ST. LOUIS (AP) – NASA says a meteor seen streaking through the sky behind the Gateway Arch in St. Louis was a basketball-size hunk of rock that broke off from an asteroid belt between Mars and Jupiter.
The St. Louis Post-Dispatch reports that experts used hundreds of eyewitness accounts from as far away as South Dakota and Minnesota along with two videos to calculate the meteor.
They determined that the approximately 220-pound rock traveled through the sky at 33,500 mph (53910.52 kph), faster than the speed of sound, causing a sonic boom. A NASA weather satellite helped the agency confirm it was brighter than Venus in the sky, making it a fireball.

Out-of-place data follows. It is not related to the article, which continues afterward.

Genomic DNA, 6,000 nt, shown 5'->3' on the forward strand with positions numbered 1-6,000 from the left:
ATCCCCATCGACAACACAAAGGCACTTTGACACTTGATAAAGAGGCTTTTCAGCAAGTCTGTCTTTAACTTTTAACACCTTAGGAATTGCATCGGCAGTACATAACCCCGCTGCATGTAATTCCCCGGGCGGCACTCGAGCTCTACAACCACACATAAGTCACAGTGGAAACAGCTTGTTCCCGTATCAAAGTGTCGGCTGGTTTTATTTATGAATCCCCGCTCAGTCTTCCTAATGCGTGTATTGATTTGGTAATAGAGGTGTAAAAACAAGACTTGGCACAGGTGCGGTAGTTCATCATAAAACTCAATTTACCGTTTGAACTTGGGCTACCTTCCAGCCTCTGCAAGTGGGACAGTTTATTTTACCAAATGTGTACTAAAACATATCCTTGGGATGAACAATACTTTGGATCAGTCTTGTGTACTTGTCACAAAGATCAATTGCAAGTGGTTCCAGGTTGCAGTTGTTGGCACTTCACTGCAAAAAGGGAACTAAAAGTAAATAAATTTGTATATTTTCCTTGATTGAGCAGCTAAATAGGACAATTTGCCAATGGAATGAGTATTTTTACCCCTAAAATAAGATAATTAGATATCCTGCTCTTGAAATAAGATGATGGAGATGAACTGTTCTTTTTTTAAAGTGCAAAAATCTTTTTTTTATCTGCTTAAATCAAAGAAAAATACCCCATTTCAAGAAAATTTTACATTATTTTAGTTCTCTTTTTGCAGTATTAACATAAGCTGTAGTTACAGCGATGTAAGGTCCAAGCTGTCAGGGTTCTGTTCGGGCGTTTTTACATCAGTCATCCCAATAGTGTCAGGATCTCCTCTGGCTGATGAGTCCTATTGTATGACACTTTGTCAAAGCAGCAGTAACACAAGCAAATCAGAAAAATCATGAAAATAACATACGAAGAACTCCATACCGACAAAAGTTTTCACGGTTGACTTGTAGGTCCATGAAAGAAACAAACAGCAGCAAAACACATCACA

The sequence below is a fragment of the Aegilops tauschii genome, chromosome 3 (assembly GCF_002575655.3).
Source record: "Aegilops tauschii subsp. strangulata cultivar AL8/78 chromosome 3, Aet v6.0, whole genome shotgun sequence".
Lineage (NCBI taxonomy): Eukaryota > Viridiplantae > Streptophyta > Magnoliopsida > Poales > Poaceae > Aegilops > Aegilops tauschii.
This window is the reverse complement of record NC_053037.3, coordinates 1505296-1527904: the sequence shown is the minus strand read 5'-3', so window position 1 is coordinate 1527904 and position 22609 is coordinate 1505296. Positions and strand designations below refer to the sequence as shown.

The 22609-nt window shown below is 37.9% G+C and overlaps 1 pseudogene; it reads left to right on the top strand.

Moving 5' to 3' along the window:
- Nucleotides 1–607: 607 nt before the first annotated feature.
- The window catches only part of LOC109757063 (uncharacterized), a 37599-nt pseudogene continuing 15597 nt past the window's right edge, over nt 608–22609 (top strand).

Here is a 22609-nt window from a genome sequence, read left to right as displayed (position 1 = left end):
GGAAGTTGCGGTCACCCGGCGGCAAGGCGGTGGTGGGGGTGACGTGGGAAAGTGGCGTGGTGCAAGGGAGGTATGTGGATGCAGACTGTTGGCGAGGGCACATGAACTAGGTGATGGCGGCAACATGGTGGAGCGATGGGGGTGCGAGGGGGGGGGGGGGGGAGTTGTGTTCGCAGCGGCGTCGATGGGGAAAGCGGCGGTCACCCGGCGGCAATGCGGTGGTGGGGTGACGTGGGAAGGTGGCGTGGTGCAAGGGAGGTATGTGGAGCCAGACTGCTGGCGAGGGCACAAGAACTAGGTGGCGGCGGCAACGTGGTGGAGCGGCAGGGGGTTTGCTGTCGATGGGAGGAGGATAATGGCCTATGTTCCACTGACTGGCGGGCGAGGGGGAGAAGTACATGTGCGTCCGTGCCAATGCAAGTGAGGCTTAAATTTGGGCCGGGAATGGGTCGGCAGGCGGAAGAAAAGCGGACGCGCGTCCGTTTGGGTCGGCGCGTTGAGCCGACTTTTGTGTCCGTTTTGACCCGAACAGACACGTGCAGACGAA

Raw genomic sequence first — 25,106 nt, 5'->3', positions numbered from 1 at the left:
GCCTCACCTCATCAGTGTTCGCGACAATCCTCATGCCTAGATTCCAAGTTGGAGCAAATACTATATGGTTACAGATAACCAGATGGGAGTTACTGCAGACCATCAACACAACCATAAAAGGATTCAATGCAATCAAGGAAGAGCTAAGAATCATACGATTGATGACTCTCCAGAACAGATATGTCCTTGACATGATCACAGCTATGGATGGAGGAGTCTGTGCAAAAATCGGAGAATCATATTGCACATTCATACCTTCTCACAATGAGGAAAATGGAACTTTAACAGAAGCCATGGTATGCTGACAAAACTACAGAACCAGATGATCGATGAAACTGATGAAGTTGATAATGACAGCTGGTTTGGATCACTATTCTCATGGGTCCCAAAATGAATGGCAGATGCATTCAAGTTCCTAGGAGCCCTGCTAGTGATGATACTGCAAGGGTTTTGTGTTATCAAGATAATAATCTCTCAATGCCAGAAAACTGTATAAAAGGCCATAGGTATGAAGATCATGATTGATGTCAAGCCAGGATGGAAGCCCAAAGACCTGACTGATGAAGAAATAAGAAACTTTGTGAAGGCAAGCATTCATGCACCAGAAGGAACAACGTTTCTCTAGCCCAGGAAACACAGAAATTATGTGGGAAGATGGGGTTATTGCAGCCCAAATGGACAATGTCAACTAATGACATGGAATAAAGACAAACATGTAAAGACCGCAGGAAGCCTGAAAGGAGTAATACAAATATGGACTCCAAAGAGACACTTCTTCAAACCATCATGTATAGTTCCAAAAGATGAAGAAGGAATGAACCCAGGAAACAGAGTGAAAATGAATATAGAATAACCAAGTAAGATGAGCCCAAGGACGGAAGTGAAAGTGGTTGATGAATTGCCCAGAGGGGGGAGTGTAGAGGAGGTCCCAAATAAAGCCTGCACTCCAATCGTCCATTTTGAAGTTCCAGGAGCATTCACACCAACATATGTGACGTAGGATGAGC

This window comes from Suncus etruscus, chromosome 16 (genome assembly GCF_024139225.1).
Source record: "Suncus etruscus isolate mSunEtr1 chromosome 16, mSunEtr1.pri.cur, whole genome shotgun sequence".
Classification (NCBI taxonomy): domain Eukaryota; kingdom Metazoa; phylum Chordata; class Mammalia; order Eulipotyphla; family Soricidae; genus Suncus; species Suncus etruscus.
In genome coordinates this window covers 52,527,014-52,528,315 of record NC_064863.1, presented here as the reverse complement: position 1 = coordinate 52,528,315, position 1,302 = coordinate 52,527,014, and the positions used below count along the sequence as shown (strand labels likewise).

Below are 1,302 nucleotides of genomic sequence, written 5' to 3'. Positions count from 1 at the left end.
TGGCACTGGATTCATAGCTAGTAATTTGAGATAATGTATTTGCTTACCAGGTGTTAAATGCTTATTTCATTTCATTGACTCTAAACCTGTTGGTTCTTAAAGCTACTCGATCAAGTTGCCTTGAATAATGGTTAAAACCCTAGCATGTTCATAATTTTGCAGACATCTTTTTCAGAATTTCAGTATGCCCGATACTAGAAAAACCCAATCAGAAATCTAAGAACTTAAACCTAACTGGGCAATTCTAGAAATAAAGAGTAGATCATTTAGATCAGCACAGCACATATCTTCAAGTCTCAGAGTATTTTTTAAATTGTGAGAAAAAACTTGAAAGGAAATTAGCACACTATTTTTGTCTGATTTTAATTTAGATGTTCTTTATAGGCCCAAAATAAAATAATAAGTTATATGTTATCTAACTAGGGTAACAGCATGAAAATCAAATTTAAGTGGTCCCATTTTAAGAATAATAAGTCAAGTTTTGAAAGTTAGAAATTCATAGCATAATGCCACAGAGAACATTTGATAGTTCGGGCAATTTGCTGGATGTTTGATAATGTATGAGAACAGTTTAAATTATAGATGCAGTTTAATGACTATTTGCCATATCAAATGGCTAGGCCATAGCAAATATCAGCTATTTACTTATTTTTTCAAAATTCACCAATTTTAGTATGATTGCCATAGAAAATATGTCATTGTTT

Bill Cooke, of the NASA Meteoroid Environments Office in Huntsville, Alabama, says it broke into pieces 12 miles (19.3 kilometers) above the ground.
Latest News Headlines:
- Coronavirus deaths take a long-expected turn for the worse
- Marin County couple agrees to guilty pleas in college scam
- Russian man found guilty of hacking into 3 Bay Area tech companies
- Outdoor dining no longer allowed in Alameda County under new health order
- 3 deputies shot in deadly attack released from hospital